Should churches pay rates?

Some time in the last year the good people at Auckland Council decided to review their rates policy relating to landowners not currently paying rates.

Churches were informed of this review but safe in the knowledge of the exemption provided under Schedule 1, Part 1, Clause 9, of the Local Government (Rating) Act 2002, (revised 2013):

Land used solely or principally-

  1. As a place of religious worship
  2. For a Sunday or Sabbath school or other form of religious education and not used for private pecuniary profit.

– we did not worry.

Some of us were visited by a representative of the Council to assess whether any of our buildings fell outside this category. Again we did not worry.

At St Matthew’s we then got a letter in May telling us that 6% or our property had been assessed as rateable. These are our offices and, who knows, maybe our toilets as Zac Fleming wonders.

At this point we did start to worry and asked the Mayor for an explanation and for an indication of what the actual amount would be. 6% might not be much but when our land (as we then thought) was worth $13m it could be a lot. Well it turns out the Council now reckon our land is worth $32m so 6% of rates on that turns into $11,500. The final figure was only given when the bill came. So much for responsible budget planning.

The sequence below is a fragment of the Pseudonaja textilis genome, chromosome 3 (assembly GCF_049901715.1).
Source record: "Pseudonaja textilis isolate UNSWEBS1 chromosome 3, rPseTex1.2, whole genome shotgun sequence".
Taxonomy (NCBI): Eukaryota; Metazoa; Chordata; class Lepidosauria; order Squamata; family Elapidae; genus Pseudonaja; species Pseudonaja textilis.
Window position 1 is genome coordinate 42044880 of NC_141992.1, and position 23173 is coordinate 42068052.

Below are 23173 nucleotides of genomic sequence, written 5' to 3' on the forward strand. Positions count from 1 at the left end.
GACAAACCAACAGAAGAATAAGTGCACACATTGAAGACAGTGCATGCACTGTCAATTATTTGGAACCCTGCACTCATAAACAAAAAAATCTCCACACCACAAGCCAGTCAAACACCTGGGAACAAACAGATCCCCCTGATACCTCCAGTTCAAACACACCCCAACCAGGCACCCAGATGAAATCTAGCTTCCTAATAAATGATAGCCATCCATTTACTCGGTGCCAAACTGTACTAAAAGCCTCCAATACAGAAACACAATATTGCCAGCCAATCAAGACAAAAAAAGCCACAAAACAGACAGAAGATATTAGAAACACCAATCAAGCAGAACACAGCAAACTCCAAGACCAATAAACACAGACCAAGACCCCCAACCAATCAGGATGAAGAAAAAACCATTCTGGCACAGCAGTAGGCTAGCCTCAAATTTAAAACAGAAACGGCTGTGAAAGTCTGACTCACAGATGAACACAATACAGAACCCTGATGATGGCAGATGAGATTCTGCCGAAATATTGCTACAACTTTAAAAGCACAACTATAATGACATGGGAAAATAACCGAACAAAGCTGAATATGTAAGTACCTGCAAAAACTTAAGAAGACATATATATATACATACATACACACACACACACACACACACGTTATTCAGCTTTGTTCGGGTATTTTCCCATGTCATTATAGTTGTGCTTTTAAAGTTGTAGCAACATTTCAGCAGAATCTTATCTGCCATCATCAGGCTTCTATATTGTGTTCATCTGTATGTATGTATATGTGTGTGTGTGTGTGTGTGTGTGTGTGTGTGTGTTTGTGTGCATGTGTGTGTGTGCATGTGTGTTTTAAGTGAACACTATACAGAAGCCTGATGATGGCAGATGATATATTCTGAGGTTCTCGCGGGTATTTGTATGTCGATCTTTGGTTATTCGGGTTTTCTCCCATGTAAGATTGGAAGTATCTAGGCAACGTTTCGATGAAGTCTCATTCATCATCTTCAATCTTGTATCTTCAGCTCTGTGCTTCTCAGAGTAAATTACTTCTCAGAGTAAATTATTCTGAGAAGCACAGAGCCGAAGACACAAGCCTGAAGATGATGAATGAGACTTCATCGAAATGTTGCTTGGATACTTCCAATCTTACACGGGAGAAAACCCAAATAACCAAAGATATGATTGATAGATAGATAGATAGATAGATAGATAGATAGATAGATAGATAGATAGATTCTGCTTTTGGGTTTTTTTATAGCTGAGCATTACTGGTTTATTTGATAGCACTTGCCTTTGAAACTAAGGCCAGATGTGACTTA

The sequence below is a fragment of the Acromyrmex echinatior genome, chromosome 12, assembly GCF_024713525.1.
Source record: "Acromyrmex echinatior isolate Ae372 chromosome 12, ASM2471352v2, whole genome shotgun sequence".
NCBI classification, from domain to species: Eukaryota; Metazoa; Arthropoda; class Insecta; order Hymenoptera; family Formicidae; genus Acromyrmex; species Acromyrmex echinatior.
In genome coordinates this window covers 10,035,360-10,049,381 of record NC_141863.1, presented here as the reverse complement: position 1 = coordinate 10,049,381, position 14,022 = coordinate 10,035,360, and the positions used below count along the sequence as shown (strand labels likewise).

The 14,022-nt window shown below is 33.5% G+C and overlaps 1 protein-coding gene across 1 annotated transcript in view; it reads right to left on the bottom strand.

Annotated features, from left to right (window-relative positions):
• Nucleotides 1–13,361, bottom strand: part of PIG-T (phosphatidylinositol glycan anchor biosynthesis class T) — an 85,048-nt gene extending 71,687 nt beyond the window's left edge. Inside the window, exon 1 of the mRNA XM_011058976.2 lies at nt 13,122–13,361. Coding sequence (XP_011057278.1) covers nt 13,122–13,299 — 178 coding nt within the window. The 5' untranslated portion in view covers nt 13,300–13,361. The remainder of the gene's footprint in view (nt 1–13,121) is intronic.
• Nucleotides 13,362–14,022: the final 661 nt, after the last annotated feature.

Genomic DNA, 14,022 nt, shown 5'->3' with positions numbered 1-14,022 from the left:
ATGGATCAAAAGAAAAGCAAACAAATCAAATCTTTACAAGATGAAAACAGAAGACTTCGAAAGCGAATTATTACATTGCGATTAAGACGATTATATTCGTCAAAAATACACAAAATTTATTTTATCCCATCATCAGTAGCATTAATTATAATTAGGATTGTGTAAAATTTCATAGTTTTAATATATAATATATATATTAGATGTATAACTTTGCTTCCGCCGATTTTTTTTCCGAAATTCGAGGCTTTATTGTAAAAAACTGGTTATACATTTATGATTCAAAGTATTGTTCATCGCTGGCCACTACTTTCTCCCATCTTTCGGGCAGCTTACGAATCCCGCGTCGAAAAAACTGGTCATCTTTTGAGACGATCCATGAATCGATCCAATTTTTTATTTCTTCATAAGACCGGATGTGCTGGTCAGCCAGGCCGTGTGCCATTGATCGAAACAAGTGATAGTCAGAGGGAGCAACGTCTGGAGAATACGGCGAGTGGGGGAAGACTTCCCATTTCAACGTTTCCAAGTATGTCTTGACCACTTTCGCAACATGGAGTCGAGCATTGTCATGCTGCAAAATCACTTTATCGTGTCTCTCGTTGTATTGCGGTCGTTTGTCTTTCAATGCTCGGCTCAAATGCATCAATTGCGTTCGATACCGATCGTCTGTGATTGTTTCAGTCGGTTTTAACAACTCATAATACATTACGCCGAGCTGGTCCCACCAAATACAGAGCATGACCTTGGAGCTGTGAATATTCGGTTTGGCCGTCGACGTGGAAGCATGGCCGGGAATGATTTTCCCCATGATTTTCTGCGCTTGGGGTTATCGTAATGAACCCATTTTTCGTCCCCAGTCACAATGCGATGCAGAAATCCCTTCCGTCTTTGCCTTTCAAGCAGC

The media coverage about this

has created a flurry of comments on social media.

In amongst the usual vitriol many people are asking the question – why shouldn’t the churches pay rates? That is a reasonable question to ask but that is a debate to be had with the government if people feel the law should be changed. The reasons we don’t pay are no doubt historical but if we are to debate churches being exempt then what about libraries, art galleries, sports facilities, marae, schools, airports, wharves and railway lines? Read the legislation here (Schedule 1).

By all means let’s have the national debate. In the meantime we would argue that Auckland Council have overstepped their brief. It certainly seems the staff have acted without a clear policy from the Councillors, as TVNZ reported.

The effect of enforcing this policy will be quite damaging to churches. Most churches (unlike us) have church halls which are hired weekly by thousands of community groups from Girl Guides to Parenting Groups to Foodbanks to Alcoholics Anonymous to arts and sports groups. They pay small hire fees; these fees will have to rise dramatically.

At St Matthew-in-the-City $11,000 will have to come off our maintenance spending – so what will we not do: remove graffiti from the church? pay a professional company to pick up the hoards of rubbish, needles and human waste that is left weekly at our doorstep? perhaps not change the lightbulbs, which requires an electrician with a scaffold? or not clean the gutters (with a crane) and so allow one of Auckland’s finest category one historic buildings to deteriorate?

No one else pays those bills. We look after this building on behalf of Auckland. Other churches do fine work in the community. We are all technically asset rich according to the land we own but we are very cash poor. Every dollar is given by parishioners and donors or earnt by small rentals of community space.